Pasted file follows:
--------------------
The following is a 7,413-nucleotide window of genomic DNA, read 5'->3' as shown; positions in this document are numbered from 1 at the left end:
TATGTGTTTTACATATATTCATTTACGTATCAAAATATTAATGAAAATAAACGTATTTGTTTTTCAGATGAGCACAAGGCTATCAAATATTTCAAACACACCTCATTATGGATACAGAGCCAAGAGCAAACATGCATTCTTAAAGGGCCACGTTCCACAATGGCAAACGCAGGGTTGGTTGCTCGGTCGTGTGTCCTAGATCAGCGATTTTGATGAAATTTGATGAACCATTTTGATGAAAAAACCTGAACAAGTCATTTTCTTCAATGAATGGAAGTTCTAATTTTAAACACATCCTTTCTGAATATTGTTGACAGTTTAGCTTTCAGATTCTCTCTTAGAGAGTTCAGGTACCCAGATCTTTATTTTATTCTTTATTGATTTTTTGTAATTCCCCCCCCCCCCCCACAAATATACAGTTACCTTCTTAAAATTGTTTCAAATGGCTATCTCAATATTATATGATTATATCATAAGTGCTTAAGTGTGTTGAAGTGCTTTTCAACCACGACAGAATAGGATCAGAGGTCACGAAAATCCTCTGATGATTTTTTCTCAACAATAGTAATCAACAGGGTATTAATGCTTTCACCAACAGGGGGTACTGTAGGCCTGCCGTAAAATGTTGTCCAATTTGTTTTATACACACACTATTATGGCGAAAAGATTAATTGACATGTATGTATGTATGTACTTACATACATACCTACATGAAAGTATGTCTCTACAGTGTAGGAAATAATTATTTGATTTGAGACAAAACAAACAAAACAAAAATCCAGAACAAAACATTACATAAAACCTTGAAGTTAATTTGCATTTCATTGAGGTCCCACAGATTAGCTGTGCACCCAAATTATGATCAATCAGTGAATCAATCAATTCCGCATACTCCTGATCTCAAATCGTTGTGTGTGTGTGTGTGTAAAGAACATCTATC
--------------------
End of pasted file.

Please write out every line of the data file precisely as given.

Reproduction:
The following is a 7,413-nucleotide window of genomic DNA, read 5'->3' as shown; positions in this document are numbered from 1 at the left end:
TATGTGTTTTACATATATTCATTTACGTATCAAAATATTAATGAAAATAAACGTATTTGTTTTTCAGATGAGCACAAGGCTATCAAATATTTCAAACACACCTCATTATGGATACAGAGCCAAGAGCAAACATGCATTCTTAAAGGGCCACGTTCCACAATGGCAAACGCAGGGTTGGTTGCTCGGTCGTGTGTCCTAGATCAGCGATTTTGATGAAATTTGATGAACCATTTTGATGAAAAAACCTGAACAAGTCATTTTCTTCAATGAATGGAAGTTCTAATTTTAAACACATCCTTTCTGAATATTGTTGACAGTTTAGCTTTCAGATTCTCTCTTAGAGAGTTCAGGTACCCAGATCTTTATTTTATTCTTTATTGATTTTTTGTAATTCCCCCCCCCCCCCCACAAATATACAGTTACCTTCTTAAAATTGTTTCAAATGGCTATCTCAATATTATATGATTATATCATAAGTGCTTAAGTGTGTTGAAGTGCTTTTCAACCACGACAGAATAGGATCAGAGGTCACGAAAATCCTCTGATGATTTTTTCTCAACAATAGTAATCAACAGGGTATTAATGCTTTCACCAACAGGGGGTACTGTAGGCCTGCCGTAAAATGTTGTCCAATTTGTTTTATACACACACTATTATGGCGAAAAGATTAATTGACATGTATGTATGTATGTACTTACATACATACCTACATGAAAGTATGTCTCTACAGTGTAGGAAATAATTATTTGATTTGAGACAAAACAAACAAAACAAAAATCCAGAACAAAACATTACATAAAACCTTGAAGTTAATTTGCATTTCATTGAGGTCCCACAGATTAGCTGTGCACCCAAATTATGATCAATCAGTGAATCAATCAATTCCGCATACTCCTGATCTCAAATCGTTGTGTGTGTGTGTGTGTAAAGAACATCTATC